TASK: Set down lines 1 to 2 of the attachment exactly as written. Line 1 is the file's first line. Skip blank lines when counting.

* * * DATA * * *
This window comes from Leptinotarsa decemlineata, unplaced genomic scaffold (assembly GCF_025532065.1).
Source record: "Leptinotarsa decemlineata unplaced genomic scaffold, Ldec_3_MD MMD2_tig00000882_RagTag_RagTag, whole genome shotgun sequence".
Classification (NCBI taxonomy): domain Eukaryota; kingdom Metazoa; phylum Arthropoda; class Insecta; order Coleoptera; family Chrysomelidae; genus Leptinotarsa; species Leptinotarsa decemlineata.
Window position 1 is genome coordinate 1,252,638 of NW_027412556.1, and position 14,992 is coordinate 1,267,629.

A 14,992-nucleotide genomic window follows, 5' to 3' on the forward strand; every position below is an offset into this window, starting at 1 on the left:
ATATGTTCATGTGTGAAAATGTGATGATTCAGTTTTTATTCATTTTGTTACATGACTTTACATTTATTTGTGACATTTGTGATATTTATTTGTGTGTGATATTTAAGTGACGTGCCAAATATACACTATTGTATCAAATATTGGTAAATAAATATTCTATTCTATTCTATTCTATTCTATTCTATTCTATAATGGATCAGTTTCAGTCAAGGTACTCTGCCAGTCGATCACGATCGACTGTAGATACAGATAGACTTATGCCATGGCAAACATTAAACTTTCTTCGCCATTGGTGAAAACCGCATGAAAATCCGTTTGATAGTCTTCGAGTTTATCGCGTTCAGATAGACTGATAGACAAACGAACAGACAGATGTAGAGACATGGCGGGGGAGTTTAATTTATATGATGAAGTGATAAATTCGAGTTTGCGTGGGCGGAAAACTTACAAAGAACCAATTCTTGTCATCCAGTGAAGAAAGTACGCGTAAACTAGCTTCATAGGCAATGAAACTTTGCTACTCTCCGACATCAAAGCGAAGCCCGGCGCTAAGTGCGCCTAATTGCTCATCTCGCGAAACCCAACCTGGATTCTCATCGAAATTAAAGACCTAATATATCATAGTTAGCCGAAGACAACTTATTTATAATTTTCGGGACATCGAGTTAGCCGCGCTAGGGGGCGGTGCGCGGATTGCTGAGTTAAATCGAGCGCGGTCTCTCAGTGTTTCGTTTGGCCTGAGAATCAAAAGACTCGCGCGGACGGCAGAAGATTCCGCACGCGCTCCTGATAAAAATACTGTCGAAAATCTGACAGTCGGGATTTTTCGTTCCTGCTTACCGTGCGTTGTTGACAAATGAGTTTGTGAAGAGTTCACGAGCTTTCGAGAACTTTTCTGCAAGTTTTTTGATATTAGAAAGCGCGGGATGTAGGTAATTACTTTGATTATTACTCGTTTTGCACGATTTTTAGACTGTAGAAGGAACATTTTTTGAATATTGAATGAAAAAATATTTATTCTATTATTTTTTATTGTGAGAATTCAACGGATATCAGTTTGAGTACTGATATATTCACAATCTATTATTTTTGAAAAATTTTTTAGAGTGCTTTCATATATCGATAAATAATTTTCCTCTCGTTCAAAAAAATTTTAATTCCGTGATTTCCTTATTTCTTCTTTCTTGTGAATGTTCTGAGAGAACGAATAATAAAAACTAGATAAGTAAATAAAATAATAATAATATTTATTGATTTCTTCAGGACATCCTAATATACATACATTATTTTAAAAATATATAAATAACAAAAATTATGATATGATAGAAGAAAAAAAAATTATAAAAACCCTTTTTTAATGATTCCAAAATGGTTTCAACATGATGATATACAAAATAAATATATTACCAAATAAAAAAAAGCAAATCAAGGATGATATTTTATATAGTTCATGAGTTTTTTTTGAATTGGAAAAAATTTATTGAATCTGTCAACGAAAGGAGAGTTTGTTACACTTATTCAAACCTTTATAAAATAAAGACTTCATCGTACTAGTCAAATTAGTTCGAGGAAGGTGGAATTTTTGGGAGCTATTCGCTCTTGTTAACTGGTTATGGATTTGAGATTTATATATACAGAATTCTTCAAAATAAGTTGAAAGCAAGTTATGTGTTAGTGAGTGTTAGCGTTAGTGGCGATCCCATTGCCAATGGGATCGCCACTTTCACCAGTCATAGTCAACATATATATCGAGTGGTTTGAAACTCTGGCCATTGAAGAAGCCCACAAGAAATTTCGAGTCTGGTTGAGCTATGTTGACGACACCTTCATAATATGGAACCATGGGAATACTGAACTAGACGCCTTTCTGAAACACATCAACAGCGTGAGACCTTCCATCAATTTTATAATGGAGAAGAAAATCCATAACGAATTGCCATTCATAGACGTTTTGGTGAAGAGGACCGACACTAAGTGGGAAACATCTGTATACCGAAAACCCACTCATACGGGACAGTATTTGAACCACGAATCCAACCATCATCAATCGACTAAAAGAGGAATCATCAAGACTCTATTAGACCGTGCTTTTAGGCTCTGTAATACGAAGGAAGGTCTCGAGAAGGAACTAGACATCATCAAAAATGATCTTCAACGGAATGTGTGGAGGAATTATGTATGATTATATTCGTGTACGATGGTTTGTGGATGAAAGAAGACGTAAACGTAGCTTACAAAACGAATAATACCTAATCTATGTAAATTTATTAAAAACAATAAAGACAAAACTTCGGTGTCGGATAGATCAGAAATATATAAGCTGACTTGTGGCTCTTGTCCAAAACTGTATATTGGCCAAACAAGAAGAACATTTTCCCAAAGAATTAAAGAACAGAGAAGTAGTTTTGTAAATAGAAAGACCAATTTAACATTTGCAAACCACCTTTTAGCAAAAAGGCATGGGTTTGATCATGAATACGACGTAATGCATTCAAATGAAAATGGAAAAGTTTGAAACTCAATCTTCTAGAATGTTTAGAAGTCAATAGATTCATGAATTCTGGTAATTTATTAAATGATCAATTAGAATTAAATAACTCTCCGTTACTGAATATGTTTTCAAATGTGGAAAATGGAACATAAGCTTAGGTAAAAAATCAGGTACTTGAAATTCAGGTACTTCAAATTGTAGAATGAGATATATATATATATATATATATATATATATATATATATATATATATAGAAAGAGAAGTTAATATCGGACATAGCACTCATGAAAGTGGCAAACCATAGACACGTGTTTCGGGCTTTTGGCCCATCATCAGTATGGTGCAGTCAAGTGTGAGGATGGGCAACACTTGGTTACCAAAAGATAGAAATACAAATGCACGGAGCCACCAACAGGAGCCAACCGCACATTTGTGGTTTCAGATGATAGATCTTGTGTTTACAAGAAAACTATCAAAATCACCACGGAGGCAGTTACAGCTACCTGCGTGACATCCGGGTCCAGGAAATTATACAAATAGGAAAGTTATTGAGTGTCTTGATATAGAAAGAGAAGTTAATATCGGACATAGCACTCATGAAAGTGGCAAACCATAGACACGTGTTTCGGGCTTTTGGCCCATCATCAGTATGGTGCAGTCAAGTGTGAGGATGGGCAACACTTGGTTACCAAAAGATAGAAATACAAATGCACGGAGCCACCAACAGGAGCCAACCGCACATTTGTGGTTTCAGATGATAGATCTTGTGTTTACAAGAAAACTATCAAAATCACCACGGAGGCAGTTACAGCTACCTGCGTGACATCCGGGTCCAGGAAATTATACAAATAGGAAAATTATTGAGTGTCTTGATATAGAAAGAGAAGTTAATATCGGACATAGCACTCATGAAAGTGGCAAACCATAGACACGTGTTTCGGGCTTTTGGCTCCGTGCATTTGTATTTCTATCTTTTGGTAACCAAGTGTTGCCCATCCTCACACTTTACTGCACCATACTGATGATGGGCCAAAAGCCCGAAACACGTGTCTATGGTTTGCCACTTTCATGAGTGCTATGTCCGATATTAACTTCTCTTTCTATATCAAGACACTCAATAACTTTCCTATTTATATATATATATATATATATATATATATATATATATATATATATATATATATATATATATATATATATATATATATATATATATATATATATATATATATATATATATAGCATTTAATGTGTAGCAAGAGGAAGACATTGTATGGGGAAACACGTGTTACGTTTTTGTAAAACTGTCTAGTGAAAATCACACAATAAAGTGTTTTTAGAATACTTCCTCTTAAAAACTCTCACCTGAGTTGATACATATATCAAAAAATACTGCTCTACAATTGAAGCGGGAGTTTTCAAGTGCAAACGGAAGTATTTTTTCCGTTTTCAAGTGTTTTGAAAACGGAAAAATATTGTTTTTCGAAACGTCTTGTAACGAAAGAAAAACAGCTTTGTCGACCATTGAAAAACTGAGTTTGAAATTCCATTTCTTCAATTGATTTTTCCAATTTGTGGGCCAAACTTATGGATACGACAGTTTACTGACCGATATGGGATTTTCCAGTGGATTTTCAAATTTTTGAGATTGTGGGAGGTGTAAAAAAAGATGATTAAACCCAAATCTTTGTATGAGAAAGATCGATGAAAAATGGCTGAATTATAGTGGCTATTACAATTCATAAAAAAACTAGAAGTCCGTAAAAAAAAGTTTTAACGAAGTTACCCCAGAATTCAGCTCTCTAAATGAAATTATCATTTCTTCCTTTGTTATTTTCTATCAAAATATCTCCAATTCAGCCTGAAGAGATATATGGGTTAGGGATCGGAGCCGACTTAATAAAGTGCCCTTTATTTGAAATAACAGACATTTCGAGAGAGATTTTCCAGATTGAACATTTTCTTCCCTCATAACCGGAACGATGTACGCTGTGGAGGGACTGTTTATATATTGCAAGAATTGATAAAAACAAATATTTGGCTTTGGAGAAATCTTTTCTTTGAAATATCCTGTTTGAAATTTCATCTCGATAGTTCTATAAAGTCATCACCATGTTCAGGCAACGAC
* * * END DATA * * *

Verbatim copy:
This window comes from Leptinotarsa decemlineata, unplaced genomic scaffold (assembly GCF_025532065.1).
Source record: "Leptinotarsa decemlineata unplaced genomic scaffold, Ldec_3_MD MMD2_tig00000882_RagTag_RagTag, whole genome shotgun sequence".